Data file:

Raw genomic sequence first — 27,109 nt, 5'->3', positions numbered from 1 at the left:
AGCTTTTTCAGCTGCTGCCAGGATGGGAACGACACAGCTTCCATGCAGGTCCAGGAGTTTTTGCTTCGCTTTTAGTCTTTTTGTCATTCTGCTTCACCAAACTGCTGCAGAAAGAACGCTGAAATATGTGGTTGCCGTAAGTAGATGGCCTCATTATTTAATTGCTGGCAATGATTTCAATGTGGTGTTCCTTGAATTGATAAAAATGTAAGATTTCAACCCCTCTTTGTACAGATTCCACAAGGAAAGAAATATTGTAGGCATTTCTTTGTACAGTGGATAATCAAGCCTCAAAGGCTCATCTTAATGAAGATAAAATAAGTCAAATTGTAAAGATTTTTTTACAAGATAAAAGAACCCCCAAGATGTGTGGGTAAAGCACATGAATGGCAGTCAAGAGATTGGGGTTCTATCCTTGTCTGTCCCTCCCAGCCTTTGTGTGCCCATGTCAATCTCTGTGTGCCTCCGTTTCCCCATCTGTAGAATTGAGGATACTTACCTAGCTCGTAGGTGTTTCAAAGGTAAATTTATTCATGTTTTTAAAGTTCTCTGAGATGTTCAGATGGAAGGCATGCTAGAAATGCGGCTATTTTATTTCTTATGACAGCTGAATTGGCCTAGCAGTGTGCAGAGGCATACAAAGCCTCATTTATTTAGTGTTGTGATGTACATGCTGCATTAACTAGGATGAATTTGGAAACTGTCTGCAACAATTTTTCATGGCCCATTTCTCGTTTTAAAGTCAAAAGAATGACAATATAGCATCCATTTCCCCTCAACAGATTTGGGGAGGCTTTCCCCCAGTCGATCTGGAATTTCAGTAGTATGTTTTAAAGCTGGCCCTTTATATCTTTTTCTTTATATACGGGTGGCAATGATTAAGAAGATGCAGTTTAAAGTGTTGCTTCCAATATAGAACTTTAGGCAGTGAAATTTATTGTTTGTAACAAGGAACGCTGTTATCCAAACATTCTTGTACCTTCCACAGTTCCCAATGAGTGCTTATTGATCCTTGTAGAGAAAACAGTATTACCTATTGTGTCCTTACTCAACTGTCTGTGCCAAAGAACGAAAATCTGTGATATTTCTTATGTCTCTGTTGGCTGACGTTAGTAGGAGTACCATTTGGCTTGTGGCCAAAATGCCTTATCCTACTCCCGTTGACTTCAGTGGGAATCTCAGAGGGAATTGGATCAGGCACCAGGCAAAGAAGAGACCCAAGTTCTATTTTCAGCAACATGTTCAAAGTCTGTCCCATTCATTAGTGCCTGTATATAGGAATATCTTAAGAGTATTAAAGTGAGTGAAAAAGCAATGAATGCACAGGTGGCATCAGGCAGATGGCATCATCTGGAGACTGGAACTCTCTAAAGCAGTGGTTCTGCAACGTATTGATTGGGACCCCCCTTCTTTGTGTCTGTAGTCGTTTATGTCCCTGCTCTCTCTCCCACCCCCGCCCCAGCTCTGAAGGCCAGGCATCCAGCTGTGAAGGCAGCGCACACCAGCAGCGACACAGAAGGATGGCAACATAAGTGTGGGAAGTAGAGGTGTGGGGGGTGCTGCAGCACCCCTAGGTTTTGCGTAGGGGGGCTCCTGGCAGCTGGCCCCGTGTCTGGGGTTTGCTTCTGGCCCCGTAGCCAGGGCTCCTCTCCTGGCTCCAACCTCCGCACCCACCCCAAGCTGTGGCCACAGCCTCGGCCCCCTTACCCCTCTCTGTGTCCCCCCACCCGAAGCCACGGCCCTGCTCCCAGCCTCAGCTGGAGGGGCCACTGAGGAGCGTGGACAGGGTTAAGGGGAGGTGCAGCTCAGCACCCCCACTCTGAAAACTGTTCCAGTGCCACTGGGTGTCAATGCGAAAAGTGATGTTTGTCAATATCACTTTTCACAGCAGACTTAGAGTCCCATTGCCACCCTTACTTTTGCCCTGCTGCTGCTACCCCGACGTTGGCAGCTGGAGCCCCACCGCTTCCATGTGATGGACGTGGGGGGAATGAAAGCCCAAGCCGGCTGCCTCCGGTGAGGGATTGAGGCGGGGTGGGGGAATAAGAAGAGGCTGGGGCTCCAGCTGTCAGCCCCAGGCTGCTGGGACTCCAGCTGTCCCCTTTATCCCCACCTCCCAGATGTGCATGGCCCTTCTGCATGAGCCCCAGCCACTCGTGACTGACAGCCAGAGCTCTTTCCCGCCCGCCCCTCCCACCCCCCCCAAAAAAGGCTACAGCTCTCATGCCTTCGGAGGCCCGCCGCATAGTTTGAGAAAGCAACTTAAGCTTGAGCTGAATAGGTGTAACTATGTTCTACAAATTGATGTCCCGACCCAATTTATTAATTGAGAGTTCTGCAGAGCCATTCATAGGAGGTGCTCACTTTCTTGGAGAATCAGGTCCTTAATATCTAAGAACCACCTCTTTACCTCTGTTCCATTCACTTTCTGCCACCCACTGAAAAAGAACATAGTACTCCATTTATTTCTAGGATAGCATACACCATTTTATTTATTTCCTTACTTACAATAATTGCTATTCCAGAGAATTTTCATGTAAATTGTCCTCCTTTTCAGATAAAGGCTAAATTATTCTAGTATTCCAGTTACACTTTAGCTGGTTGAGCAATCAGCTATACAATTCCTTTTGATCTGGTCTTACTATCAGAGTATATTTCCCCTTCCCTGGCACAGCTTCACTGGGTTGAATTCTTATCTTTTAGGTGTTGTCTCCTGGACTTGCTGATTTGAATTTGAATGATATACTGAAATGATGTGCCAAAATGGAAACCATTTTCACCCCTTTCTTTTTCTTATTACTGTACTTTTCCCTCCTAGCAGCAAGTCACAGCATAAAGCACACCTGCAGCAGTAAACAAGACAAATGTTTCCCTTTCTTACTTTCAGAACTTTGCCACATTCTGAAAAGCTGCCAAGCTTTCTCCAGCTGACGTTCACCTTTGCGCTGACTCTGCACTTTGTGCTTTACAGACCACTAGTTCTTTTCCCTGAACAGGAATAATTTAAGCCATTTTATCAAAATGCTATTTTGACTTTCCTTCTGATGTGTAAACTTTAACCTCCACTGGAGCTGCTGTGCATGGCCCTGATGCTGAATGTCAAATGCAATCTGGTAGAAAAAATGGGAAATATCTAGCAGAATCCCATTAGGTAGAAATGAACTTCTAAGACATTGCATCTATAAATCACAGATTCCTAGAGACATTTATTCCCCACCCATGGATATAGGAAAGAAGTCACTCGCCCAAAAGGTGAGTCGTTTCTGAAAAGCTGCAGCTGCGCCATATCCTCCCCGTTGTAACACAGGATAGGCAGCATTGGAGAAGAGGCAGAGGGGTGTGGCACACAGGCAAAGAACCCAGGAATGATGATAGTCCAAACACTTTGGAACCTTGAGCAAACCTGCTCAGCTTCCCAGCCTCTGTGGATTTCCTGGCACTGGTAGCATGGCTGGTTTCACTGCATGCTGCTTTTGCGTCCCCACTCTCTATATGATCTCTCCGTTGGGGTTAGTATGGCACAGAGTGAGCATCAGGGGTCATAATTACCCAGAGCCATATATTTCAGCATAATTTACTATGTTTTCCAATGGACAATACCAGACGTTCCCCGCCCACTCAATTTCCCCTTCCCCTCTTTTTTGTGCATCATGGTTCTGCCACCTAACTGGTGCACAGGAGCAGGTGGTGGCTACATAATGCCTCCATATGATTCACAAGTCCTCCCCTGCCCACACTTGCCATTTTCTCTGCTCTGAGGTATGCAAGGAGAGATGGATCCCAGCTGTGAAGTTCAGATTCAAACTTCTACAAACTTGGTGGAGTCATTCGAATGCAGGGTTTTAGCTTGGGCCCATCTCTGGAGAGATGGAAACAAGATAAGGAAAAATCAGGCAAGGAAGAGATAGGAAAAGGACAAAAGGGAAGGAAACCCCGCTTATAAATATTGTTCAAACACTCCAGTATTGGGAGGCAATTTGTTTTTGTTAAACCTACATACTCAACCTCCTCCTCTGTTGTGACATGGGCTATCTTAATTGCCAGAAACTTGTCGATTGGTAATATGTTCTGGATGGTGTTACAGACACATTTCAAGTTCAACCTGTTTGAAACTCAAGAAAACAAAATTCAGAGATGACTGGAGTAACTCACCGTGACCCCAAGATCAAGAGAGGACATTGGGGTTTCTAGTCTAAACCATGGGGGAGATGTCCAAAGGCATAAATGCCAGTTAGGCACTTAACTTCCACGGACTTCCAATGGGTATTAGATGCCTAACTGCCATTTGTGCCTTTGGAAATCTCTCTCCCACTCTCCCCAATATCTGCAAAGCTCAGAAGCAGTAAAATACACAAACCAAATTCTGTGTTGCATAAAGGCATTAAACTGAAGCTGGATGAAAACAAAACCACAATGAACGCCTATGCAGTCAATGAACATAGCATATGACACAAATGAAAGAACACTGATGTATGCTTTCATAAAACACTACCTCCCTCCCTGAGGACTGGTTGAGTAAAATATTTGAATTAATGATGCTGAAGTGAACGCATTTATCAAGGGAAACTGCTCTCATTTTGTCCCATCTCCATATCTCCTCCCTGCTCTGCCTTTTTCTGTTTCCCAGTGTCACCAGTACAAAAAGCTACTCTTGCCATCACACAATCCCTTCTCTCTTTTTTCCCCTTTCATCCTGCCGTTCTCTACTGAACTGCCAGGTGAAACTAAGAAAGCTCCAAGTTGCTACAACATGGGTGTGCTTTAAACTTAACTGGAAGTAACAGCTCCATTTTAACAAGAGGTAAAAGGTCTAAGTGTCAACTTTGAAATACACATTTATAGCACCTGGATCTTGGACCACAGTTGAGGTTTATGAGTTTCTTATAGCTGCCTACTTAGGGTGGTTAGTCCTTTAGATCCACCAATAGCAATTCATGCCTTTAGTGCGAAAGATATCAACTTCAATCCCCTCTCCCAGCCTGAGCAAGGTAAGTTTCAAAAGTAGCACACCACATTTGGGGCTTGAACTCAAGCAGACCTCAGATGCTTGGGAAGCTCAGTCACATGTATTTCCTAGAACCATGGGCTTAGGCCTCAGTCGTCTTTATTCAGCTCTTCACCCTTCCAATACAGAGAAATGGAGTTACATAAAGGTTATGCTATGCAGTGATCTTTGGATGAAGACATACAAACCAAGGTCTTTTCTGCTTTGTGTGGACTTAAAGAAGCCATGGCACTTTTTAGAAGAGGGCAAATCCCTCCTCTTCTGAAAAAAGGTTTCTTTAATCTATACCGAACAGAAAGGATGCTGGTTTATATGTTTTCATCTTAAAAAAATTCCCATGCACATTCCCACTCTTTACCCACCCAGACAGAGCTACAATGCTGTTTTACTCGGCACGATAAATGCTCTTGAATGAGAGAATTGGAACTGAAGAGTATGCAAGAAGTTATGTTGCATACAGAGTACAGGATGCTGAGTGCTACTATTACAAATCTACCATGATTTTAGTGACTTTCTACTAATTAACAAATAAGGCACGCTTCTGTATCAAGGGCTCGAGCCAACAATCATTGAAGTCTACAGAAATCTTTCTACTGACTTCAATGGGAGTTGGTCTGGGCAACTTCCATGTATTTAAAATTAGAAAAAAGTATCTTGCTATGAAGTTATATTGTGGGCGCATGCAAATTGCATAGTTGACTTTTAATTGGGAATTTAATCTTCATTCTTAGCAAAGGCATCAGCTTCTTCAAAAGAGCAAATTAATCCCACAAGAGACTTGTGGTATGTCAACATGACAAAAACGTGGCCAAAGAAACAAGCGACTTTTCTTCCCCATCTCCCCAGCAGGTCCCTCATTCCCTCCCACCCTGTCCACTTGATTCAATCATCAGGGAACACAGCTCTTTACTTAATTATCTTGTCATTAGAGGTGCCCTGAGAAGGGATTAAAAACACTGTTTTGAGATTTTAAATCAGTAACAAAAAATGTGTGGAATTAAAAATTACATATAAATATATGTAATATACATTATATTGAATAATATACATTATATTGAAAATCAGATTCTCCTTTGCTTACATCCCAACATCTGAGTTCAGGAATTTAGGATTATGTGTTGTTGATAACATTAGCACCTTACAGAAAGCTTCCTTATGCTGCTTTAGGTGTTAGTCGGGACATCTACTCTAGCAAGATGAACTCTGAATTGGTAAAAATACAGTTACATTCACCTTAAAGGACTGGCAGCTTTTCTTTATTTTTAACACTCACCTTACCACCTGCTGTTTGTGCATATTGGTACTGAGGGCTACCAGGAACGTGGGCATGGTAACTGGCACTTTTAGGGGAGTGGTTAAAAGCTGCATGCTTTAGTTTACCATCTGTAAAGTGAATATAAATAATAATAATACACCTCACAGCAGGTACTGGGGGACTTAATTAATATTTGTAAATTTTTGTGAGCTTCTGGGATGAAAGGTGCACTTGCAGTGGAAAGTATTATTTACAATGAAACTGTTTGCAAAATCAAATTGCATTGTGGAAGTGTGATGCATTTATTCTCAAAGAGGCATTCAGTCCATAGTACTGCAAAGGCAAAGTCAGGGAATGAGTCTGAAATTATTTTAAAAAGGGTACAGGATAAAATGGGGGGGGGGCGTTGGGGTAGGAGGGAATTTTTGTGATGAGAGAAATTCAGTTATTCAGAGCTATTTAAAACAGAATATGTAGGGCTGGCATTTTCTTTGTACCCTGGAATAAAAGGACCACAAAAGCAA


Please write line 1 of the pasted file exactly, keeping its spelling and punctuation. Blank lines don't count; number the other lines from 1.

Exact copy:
Raw genomic sequence first — 27,109 nt, 5'->3', positions numbered from 1 at the left: